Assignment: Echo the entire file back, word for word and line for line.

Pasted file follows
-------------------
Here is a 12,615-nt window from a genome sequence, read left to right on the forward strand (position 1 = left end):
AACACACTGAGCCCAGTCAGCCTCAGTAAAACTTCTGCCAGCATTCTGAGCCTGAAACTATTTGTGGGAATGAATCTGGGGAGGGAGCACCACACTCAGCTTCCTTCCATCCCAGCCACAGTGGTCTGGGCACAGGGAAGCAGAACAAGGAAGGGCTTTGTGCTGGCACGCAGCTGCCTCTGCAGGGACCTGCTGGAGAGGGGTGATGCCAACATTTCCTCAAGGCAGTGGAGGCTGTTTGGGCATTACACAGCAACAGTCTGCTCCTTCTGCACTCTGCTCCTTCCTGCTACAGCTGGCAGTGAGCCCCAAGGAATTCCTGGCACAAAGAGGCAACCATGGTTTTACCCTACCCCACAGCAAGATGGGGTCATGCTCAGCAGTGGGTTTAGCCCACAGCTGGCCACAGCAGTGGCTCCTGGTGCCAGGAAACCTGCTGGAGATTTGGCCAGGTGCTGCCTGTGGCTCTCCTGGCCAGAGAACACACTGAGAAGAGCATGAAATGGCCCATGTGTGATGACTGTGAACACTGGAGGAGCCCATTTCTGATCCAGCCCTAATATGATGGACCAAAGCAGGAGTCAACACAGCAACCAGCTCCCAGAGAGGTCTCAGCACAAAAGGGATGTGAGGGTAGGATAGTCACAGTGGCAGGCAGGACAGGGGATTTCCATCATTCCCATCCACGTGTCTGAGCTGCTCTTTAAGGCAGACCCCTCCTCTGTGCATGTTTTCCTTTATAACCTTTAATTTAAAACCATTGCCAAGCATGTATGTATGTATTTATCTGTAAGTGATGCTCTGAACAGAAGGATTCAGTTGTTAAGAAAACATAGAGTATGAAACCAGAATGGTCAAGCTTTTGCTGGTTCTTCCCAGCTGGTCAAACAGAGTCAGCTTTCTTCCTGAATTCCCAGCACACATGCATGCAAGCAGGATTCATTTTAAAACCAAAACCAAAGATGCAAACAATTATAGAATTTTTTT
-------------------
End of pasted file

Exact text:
Here is a 12,615-nt window from a genome sequence, read left to right on the forward strand (position 1 = left end):
AACACACTGAGCCCAGTCAGCCTCAGTAAAACTTCTGCCAGCATTCTGAGCCTGAAACTATTTGTGGGAATGAATCTGGGGAGGGAGCACCACACTCAGCTTCCTTCCATCCCAGCCACAGTGGTCTGGGCACAGGGAAGCAGAACAAGGAAGGGCTTTGTGCTGGCACGCAGCTGCCTCTGCAGGGACCTGCTGGAGAGGGGTGATGCCAACATTTCCTCAAGGCAGTGGAGGCTGTTTGGGCATTACACAGCAACAGTCTGCTCCTTCTGCACTCTGCTCCTTCCTGCTACAGCTGGCAGTGAGCCCCAAGGAATTCCTGGCACAAAGAGGCAACCATGGTTTTACCCTACCCCACAGCAAGATGGGGTCATGCTCAGCAGTGGGTTTAGCCCACAGCTGGCCACAGCAGTGGCTCCTGGTGCCAGGAAACCTGCTGGAGATTTGGCCAGGTGCTGCCTGTGGCTCTCCTGGCCAGAGAACACACTGAGAAGAGCATGAAATGGCCCATGTGTGATGACTGTGAACACTGGAGGAGCCCATTTCTGATCCAGCCCTAATATGATGGACCAAAGCAGGAGTCAACACAGCAACCAGCTCCCAGAGAGGTCTCAGCACAAAAGGGATGTGAGGGTAGGATAGTCACAGTGGCAGGCAGGACAGGGGATTTCCATCATTCCCATCCACGTGTCTGAGCTGCTCTTTAAGGCAGACCCCTCCTCTGTGCATGTTTTCCTTTATAACCTTTAATTTAAAACCATTGCCAAGCATGTATGTATGTATTTATCTGTAAGTGATGCTCTGAACAGAAGGATTCAGTTGTTAAGAAAACATAGAGTATGAAACCAGAATGGTCAAGCTTTTGCTGGTTCTTCCCAGCTGGTCAAACAGAGTCAGCTTTCTTCCTGAATTCCCAGCACACATGCATGCAAGCAGGATTCATTTTAAAACCAAAACCAAAGATGCAAACAATTATAGAATTTTTTT